We believe in these characters and their world. And the invasion by aliens is handled with complete seriousness. This film shies away from special effects and builds up tension and madness in its characters as we wait for the aliens to reveal themselves. The grim tone and anxiety of the world is so perfectly captured that Body Snatchers elevates itself above the average horror fare and warrants a 2nd, 3rd and 4th viewing. Plus, its so fun to mouth the famous line reading posted above.

Let's Scare Jessica To Death (1971)

Is Jessica crazy? Yes. But does that mean all the spooks exist solely in her head?

Rarely does a piece of grindhouse cinema have a plot that deep. Sure its probably copying Rosemary's Baby, but this is more grassroots storytelling. This was obviously made by jaded hippies about the failed "Love movement" and the after effects of all the drug/sex experimentation. It owes as much to Easy Rider as it does Polanski's horror masterpiece. Viewers will be impressed with the subtly of the scares and the 100% convincing performance of lead Zohra Lampert as the tragic "Jessica".

Slumber Party Massacre 2 (1987)

Here's a female view of the slasher genre from director Deborah Brock. The first SPM was fairly realistic and very serious slasher material. Part 2 is campy, gory and full of the feminine touch. It follows a band of teenage girl rockers isolated in an unfinished suburban neighborhood with the ghost of a rockabilly psycho with a not-so-subtly phallic powerdrill. While the original ripped off Halloween, the sequel riffs off of the Elm Street series. We get lots of surreal nightmare sequences, gross out gags and obviously prosthetic makeup. Oh, and some truly craptastic fashion. Its wonderful fun and experimental stuff that you don't often see in slasher films.

Inside (2007)

Brutal, brutal horror film from French directing duo Julien Maury and Alexandre Bustillo. This is a hard-sought-after DVD in America for many good reasons. Its more than a bloody psychological slasher. It transcends into cinematic poetry, a real work of horror art. An incredible debut for the pair of directors who helm next year's Leatherface. I expect them to become important to the next generation of horror fans. But even if the directors never made another film, they cemented their names with Inside.

Puppet Master (1989)

Its incredible that this famous little movie was direct-to-video. Goes to show the power of 1980s video stores and producer Charles Band's Full Moon Pictures. This is their flagship film that has spawned 11 sequels, comic books and (shock) a toyline. The Puppet Master franchise is synonymous with cheesy horror film goodness.

So its extra crazy that the original film is so good. It looks fabulous. Its directed and written well. The acting is mostly good. And the plot is magically original. Puppet Master is about a former team of psychics reunited to investigate the death of a fellow psychic who discovered the secret of giving life to inanimate objects. There are also lesbians, Nazis, a zombie dog and of course killer puppets. And its all done with a sensual coolness that is foreign to modern horror films. As wild as all of that is, it has a kind of maturity and self-respect.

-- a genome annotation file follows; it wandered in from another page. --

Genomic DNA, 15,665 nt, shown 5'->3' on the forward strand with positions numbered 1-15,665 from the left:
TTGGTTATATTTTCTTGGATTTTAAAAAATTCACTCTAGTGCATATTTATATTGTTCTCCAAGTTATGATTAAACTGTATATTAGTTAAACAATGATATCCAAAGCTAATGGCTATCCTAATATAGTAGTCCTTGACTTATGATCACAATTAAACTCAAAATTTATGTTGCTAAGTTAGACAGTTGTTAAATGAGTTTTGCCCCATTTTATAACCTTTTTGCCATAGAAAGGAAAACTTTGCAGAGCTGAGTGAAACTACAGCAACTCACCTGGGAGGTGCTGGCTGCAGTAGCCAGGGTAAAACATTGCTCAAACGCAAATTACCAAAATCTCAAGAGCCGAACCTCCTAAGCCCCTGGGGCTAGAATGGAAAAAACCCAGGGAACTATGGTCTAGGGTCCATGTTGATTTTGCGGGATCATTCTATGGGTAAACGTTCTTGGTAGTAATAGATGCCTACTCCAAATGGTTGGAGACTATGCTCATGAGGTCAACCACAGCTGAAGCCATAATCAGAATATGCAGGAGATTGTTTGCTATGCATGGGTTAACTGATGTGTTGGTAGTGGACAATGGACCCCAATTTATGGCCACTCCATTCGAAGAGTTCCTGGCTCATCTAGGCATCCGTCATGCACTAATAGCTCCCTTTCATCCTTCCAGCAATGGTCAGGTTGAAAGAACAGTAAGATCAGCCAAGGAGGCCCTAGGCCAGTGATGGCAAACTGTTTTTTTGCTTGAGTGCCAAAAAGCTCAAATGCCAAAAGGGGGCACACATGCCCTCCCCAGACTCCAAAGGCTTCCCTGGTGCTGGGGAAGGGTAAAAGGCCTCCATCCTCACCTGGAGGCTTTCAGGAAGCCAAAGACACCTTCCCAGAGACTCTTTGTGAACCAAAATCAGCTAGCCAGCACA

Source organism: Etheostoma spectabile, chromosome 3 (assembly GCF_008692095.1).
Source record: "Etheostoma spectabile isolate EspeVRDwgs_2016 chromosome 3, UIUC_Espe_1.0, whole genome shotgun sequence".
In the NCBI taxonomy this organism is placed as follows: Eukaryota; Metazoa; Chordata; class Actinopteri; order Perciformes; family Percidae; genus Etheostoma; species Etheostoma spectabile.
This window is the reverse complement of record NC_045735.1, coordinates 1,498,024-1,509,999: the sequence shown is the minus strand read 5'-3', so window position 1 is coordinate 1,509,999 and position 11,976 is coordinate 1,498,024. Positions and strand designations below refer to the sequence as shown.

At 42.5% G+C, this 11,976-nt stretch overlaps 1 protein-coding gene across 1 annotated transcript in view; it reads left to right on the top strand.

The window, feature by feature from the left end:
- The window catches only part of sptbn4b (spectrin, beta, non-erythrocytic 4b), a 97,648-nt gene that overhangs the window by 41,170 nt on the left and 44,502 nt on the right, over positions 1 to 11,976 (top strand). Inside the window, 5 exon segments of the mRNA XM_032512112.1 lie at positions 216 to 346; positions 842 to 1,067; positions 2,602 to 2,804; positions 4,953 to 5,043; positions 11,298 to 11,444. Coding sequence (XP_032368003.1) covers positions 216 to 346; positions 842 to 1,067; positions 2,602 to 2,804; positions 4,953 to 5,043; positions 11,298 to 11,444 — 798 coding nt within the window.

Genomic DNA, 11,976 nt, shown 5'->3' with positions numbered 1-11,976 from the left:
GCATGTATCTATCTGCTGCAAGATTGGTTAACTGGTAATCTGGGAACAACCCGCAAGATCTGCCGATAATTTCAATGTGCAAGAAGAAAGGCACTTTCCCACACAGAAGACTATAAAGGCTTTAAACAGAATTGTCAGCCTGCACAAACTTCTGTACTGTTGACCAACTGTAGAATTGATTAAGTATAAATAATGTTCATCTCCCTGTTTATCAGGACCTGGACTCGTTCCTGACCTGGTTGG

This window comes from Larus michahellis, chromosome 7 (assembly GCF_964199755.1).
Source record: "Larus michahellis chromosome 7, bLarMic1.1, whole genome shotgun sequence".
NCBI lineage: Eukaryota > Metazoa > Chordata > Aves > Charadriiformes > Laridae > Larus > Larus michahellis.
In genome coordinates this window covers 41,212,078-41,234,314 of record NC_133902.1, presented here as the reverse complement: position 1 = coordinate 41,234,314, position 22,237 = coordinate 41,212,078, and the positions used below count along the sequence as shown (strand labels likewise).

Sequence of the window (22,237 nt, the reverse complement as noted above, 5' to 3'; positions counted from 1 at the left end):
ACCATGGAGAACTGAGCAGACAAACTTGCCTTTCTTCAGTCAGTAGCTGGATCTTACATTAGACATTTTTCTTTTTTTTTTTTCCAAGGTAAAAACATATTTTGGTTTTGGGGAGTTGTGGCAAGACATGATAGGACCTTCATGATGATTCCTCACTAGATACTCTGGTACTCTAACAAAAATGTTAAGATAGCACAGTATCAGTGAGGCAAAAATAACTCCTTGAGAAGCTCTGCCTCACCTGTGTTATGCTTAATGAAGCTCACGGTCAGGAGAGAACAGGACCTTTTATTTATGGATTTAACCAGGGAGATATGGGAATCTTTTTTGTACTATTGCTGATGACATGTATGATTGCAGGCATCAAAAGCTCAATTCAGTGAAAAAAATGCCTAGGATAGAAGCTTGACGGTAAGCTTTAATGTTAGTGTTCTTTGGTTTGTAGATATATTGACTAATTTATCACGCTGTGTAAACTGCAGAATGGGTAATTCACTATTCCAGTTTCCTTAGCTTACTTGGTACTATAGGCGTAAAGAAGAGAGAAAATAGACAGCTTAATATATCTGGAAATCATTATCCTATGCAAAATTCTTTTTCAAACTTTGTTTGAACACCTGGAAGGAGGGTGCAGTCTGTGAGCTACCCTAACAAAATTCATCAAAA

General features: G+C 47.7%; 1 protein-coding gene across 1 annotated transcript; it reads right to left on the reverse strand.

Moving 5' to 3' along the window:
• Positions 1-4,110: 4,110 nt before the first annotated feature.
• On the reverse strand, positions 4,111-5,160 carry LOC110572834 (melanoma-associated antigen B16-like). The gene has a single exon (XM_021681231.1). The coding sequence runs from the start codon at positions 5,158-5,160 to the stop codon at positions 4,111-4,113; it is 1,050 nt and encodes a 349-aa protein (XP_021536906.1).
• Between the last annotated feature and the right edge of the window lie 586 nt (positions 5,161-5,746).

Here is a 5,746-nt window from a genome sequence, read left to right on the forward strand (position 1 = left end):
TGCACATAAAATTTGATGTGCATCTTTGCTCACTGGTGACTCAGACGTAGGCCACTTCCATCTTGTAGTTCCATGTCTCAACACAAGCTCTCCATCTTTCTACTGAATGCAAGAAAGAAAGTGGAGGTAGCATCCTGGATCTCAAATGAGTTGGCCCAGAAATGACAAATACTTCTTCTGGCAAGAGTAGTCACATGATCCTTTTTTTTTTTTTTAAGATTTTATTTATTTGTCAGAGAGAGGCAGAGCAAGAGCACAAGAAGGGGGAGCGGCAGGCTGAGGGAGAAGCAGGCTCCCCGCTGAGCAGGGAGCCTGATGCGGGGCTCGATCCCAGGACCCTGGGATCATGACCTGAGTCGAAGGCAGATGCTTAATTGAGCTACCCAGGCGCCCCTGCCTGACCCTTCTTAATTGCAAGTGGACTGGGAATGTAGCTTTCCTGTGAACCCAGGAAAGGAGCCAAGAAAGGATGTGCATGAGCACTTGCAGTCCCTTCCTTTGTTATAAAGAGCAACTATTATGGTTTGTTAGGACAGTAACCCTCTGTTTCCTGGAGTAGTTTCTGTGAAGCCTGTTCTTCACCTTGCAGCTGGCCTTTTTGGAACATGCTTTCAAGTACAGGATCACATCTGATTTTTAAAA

This is a treasure and time capsule to a great moment in horror movies and being a horror fan. So many horror fans got their start with this film, so tomorrow's fans can start here as well.

The Return of the Living Dead III (1993)

The 3rd Brian Yuzna film on this list, his 2nd as director. ROTLD3 abandons the satirical nature of the previous installments and presents a Romeo & Juliet story with a zombie Juliet. The original Return featured a sexy redhead punk rock zombie chick as the highlight of the whole movie. We get that throughout Part 3, which is cool. But she's also a fascinating character. She's disgusted with what shes turning into and her boyfriend finds it impossible to destroy her. Maybe ROTLD3 is inspired by The Living Dead Girl. This is a bigger and cheesier affair though, with much higher goals which it mostly nails. Did you ever have a romantic Goth teen angst phase where no one understood you and you hated the world but admired your own tragedy? If so, this movie will help you relive that over and over again. Break out the TOOL and NIN.

The Prowler (1981)

AKA "Rosemary's Killer", The Prowler is a shameless copy of Friday the 13th, scene by scene. But director Joseph Zito brings a more grim and grotesque air of realism to this story. The Prowler is more than loaded with shocks and memorable visuals. Zito also brings Friday's special effects wizard Tom Savini for outstanding gore effects. Prowler earned Zito and Savini the chance to make Friday the 13th Part 4, the best sequel to the original. So its fun watching them cut their teeth here.

Conclusion

I could list 100 films, but lets save the rest for next Halloween. Most of these films are easy to find online, so watch them sometime. A few come in beautiful special editions from Arrow Video and Scream Factory. And even if you don't like them, many horror fans do and some of those fans become filmmakers, so you will see the influence of these obscure horror films in the most unexpected places. The horror genre is full of gems like these. And often times these forgotten films are better than the newest Hollywood distraction playing at your multiplex. That's why I find myself returning to the horror genre when there's nothing else to watch.